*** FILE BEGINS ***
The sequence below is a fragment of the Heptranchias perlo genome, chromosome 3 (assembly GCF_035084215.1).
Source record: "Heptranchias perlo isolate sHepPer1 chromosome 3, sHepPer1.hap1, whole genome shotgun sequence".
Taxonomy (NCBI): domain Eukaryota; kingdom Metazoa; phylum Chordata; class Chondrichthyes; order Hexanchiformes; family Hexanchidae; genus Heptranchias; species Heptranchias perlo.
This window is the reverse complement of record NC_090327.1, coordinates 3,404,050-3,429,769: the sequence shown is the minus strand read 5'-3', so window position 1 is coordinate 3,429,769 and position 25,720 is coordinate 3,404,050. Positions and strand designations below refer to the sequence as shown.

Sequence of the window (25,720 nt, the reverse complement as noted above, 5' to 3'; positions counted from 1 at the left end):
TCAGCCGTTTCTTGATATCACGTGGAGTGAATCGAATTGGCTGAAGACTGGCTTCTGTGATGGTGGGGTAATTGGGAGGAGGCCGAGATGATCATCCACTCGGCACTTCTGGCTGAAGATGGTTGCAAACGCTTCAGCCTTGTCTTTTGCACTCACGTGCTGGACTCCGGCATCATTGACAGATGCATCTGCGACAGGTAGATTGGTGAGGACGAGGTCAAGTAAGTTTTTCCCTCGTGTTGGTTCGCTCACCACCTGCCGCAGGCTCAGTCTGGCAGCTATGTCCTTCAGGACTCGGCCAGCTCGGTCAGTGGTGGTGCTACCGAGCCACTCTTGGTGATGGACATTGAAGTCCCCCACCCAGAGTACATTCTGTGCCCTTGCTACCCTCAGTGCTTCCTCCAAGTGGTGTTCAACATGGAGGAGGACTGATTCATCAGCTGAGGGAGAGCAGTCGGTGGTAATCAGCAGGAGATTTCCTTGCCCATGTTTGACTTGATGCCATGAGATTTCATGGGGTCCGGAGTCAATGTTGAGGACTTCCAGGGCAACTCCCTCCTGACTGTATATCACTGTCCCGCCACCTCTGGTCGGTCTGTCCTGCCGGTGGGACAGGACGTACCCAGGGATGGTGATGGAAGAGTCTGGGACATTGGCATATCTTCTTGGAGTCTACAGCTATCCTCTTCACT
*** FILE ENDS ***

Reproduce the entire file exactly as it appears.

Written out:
The sequence below is a fragment of the Heptranchias perlo genome, chromosome 3 (assembly GCF_035084215.1).
Source record: "Heptranchias perlo isolate sHepPer1 chromosome 3, sHepPer1.hap1, whole genome shotgun sequence".
Taxonomy (NCBI): domain Eukaryota; kingdom Metazoa; phylum Chordata; class Chondrichthyes; order Hexanchiformes; family Hexanchidae; genus Heptranchias; species Heptranchias perlo.
This window is the reverse complement of record NC_090327.1, coordinates 3,404,050-3,429,769: the sequence shown is the minus strand read 5'-3', so window position 1 is coordinate 3,429,769 and position 25,720 is coordinate 3,404,050. Positions and strand designations below refer to the sequence as shown.

Sequence of the window (25,720 nt, the reverse complement as noted above, 5' to 3'; positions counted from 1 at the left end):
TCAGCCGTTTCTTGATATCACGTGGAGTGAATCGAATTGGCTGAAGACTGGCTTCTGTGATGGTGGGGTAATTGGGAGGAGGCCGAGATGATCATCCACTCGGCACTTCTGGCTGAAGATGGTTGCAAACGCTTCAGCCTTGTCTTTTGCACTCACGTGCTGGACTCCGGCATCATTGACAGATGCATCTGCGACAGGTAGATTGGTGAGGACGAGGTCAAGTAAGTTTTTCCCTCGTGTTGGTTCGCTCACCACCTGCCGCAGGCTCAGTCTGGCAGCTATGTCCTTCAGGACTCGGCCAGCTCGGTCAGTGGTGGTGCTACCGAGCCACTCTTGGTGATGGACATTGAAGTCCCCCACCCAGAGTACATTCTGTGCCCTTGCTACCCTCAGTGCTTCCTCCAAGTGGTGTTCAACATGGAGGAGGACTGATTCATCAGCTGAGGGAGAGCAGTCGGTGGTAATCAGCAGGAGATTTCCTTGCCCATGTTTGACTTGATGCCATGAGATTTCATGGGGTCCGGAGTCAATGTTGAGGACTTCCAGGGCAACTCCCTCCTGACTGTATATCACTGTCCCGCCACCTCTGGTCGGTCTGTCCTGCCGGTGGGACAGGACGTACCCAGGGATGGTGATGGAAGAGTCTGGGACATTGGCATATCTTCTTGGAGTCTACAGCTATCCTCTTCACT